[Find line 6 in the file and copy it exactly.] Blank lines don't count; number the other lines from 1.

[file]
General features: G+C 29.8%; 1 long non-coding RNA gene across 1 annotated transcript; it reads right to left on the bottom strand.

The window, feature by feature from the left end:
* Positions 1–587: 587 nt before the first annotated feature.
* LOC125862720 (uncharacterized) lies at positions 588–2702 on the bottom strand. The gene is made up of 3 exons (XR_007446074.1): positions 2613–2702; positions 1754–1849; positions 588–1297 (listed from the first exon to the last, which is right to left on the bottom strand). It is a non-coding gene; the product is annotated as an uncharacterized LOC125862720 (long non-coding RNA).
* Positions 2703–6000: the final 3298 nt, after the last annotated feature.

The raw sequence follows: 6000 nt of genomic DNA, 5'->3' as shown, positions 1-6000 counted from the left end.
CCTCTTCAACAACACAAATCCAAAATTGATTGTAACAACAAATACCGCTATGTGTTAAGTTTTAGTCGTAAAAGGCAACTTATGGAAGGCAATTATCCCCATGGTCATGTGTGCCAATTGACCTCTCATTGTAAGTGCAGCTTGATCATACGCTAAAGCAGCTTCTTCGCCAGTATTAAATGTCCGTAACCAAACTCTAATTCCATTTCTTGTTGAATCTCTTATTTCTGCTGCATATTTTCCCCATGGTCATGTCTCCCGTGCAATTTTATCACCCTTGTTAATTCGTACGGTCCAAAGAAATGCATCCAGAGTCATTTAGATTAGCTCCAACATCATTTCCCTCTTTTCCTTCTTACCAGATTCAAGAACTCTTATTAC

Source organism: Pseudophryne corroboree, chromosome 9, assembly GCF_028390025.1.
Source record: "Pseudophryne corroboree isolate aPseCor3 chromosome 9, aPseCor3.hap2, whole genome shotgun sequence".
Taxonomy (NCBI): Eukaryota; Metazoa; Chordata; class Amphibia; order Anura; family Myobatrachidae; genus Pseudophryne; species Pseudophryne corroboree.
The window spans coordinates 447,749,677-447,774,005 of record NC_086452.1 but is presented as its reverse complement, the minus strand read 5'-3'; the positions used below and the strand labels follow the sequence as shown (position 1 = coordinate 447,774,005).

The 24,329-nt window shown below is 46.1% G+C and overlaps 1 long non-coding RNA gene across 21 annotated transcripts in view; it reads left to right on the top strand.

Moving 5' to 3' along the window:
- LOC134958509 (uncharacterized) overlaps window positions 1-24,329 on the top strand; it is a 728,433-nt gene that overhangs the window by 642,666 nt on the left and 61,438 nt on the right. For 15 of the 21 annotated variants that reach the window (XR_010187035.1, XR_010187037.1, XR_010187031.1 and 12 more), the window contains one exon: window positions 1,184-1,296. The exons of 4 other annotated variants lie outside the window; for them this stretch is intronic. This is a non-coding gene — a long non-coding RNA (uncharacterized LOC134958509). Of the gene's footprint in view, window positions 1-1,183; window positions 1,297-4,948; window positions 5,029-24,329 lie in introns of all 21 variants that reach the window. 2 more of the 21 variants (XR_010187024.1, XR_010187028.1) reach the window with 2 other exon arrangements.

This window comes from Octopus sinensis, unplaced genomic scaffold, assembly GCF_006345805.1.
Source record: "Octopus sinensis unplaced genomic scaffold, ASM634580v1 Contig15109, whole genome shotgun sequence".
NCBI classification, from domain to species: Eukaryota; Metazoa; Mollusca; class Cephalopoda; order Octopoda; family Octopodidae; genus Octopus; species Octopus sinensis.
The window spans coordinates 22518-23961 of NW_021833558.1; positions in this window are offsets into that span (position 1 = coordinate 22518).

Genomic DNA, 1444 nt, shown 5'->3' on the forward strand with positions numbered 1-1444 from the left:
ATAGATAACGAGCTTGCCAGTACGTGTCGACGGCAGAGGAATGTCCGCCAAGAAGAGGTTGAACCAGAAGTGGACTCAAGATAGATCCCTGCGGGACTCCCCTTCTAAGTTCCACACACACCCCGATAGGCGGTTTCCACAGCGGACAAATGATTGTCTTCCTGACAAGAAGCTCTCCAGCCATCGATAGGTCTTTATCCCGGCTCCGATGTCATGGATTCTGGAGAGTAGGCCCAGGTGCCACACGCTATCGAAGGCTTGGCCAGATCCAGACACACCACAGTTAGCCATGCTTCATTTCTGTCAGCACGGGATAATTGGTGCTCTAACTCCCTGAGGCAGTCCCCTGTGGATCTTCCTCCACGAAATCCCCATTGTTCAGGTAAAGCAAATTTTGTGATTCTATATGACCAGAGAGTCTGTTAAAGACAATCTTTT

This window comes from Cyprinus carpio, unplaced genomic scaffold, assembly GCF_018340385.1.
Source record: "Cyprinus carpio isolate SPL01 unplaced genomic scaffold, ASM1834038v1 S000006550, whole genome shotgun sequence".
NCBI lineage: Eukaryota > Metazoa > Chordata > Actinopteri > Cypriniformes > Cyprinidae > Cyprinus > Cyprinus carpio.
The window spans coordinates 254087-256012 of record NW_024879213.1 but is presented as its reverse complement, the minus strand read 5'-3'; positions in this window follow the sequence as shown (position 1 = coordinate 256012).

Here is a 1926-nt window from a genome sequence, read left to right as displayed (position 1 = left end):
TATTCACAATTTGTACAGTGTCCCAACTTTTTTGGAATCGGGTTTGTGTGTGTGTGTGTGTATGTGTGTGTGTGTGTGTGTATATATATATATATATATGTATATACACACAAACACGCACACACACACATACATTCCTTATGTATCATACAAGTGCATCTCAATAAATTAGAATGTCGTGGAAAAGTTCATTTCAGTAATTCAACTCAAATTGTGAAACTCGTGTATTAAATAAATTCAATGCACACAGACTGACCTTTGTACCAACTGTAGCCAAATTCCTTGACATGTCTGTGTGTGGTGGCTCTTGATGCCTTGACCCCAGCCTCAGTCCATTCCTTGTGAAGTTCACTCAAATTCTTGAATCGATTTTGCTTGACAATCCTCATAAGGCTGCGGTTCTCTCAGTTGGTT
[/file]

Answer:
The raw sequence follows: 6000 nt of genomic DNA, 5'->3' as shown, positions 1-6000 counted from the left end.